10. Mar 21, 2008 #9
    Coto's answer is a good one. Match your knowledge to that of a mathematical method's book, which should be a guide of what you'll need as a physicist. Any more in depth math will be relevant to your specialty
  11. Mar 21, 2008 #10

    Only the last sentence of that was his answer. And the first half is your answer and genuinely good advice. So recommend me a book based on what Ive told you. Amazon dont tend to do searches like that. Or the Library OPAC strangely enough. Which is why, to my clear mistake, I asked a pertinent question. Which came in two parts incidentally.
  12. Mar 21, 2008 #11
    Arfken's text:

    Hassani's text:

    Both from amazon, both allow you to "search inside" the book. It'll only allow you to go through the contents, index, and a few pages of each. Having gone through a physics degree you should understand what the majority of these topics entail... any further information can be easily found on the web, particularly wikipedia.

    You still haven't given any further information about what your marks mean... or about what you wish to do for grad studies.
  13. Mar 21, 2008 #12
  14. Mar 22, 2008 #13
  15. Mar 22, 2008 #14
    For the curious I looked up what 2:1 and 2:2 mean and found an answer in this http://www.nottingham.ac.uk/business/ug/SocratesBritishUniversityGrades.html" [Broken].
    Last edited by a moderator: May 3, 2017
  16. Mar 22, 2008 #15
    I assumed that the whole world knew what university degrees were ranked in, at least in British universities.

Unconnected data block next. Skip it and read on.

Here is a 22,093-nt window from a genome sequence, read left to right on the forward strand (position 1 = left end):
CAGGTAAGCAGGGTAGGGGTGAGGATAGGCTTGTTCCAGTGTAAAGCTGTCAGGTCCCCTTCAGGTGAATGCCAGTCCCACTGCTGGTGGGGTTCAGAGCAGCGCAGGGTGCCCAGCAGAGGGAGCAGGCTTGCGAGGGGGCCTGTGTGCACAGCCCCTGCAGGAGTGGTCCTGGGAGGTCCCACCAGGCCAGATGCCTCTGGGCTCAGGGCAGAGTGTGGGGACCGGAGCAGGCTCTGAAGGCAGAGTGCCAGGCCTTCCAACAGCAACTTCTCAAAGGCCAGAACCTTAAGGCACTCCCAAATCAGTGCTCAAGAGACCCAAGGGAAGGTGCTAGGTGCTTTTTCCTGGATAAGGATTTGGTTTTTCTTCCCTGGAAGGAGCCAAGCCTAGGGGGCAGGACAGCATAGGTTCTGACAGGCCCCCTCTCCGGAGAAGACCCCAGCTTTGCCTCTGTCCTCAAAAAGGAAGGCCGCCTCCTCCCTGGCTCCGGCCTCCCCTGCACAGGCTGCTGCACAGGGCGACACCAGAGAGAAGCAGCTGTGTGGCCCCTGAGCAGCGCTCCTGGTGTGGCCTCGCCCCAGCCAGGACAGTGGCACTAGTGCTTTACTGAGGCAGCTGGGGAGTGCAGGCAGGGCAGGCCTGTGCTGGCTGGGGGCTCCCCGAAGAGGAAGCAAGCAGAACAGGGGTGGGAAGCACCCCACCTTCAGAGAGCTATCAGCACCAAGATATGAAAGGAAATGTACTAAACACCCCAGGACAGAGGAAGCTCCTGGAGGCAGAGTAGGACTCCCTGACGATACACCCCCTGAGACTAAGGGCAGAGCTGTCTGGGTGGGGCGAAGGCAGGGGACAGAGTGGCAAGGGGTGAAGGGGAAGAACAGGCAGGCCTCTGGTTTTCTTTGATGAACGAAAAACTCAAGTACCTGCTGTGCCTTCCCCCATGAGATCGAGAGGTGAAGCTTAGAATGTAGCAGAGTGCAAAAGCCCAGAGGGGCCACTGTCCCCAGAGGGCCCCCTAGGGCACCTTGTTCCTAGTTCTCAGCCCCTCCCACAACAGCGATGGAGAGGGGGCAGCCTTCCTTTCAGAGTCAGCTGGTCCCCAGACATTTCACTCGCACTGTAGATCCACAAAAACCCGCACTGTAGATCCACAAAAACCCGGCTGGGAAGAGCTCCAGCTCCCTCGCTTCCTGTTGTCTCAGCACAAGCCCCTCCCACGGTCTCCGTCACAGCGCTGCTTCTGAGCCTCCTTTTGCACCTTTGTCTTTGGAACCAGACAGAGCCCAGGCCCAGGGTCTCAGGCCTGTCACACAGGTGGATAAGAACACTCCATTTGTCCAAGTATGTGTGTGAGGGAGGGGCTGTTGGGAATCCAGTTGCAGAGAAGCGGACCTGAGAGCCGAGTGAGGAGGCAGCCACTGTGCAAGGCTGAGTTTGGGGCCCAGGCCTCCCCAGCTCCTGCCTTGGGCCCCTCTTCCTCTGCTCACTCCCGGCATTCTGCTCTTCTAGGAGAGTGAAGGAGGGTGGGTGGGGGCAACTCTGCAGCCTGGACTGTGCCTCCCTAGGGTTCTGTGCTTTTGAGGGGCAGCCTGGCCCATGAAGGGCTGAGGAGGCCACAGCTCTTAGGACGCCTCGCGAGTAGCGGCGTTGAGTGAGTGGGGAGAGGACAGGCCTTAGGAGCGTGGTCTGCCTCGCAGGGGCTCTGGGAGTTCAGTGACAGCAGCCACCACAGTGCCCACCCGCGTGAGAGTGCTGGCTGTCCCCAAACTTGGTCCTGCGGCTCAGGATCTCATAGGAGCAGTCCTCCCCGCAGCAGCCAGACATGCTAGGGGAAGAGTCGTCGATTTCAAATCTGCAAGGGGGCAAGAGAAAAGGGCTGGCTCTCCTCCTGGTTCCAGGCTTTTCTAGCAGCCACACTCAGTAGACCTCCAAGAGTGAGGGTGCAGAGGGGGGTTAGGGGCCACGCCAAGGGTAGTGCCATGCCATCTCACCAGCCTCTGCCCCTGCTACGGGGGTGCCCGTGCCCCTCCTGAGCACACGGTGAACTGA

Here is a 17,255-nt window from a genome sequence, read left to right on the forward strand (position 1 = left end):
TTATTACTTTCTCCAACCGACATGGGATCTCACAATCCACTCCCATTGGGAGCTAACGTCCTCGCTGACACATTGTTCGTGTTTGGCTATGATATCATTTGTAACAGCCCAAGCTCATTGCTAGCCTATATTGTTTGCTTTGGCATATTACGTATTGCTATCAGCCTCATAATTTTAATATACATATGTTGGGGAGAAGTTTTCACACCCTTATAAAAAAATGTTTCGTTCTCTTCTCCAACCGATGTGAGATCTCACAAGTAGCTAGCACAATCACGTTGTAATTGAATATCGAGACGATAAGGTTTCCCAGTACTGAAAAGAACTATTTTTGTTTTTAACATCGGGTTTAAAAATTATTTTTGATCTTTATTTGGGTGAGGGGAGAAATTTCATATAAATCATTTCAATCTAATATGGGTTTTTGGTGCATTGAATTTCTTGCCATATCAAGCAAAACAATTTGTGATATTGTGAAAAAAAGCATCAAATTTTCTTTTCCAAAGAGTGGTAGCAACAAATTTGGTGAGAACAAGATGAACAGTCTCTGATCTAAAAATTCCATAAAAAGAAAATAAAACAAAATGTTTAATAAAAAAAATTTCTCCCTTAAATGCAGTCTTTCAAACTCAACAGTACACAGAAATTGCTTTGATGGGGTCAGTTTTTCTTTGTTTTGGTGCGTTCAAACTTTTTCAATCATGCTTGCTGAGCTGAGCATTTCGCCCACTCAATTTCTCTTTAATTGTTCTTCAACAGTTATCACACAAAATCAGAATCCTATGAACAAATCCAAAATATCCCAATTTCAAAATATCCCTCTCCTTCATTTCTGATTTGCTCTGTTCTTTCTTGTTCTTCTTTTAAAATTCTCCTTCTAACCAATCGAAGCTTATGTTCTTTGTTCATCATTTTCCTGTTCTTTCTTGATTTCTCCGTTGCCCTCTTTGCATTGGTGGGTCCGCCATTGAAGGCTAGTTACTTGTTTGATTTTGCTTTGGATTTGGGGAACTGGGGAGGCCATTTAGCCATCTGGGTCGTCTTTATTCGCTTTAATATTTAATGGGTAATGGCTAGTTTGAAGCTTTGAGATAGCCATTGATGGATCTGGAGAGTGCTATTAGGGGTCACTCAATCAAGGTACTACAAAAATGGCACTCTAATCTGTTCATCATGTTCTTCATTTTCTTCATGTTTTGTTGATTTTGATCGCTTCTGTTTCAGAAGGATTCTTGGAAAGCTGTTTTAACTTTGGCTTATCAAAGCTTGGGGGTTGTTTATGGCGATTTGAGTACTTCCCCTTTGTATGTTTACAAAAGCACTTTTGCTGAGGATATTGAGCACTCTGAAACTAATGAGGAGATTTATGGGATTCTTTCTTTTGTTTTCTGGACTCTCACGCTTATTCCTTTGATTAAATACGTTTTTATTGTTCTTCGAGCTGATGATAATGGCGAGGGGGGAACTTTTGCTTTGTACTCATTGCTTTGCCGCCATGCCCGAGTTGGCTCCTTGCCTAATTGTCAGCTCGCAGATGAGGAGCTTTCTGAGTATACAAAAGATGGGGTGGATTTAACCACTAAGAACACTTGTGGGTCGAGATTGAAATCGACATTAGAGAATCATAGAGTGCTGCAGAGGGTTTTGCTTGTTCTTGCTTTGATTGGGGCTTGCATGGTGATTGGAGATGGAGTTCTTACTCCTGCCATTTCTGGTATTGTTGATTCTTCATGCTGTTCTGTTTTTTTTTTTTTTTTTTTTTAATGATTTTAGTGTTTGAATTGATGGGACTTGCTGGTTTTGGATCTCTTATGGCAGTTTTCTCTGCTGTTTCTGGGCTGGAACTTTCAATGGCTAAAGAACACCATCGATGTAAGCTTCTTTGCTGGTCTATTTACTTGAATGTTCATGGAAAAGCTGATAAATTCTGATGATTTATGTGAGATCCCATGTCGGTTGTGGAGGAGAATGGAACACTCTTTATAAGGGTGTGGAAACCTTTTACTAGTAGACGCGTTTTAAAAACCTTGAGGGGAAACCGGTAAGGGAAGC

17. Mar 22, 2008 #16


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    Staff Emeritus
    Science Advisor

    Unfortunately, that's not the case.

    Anyway, you asked whether it would be possible for you to get onto a PhD programme if you graduate with a 2:2. If you want funding from a research council, then no: a 2:1 is required. Also, whilst there may be some universities who will accept lower, a 2:1 is normally the minimum requirement for graduate study. That said, it will probably depend upon your specific field, and from where your degree is, and whether it is a BSc or an MSci or equivalent.

    Have you already applied for PhD programmes? The deadlines for applying for most are January/February.
  18. Mar 22, 2008 #17
    It looks like the percentages are more "realistic" for challenging coursework than the 60/70/80/90 scale. I take it that, assuming grade inflation isn't a problem, it translates something like this:

    1st class = A level = 3.6+/4.0
    2:1 = B level = 3.2+/4.0
    2:2 = C level = 2.8+/4.0
    3rd class = D level = 2.4+/4.0

    Does this seem correct(ish)?
  19. Mar 23, 2008 #18


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    Staff Emeritus
    Science Advisor

    Translating GPA into UK grades, and vice versa is a subjective process, since it depends on the university both applying to and the one you've come from. However, I'd say it went more like this:

    1st = 4.0

    I say this because I've seen some university websites stating their minimum requirements for postrgrad study is a 3.5GPA (where I know for UK admissions it's a 2:1). Also, note that 1st class degrees are handed out to only the top 4-10% of the year (depending on your university) and so converting them into a range the same size as that of the 2:1 doesn't make sense (hence they convert to 4.0).

    Again, this should all be taken with a pinch of salt, since there isn't a standard way to convert grades between the two different education systems.
  20. Mar 24, 2008 #19
    Well in that case, is there anything I could do to increase my chances non academically? Or could I get accepted for a masters then do a PHD?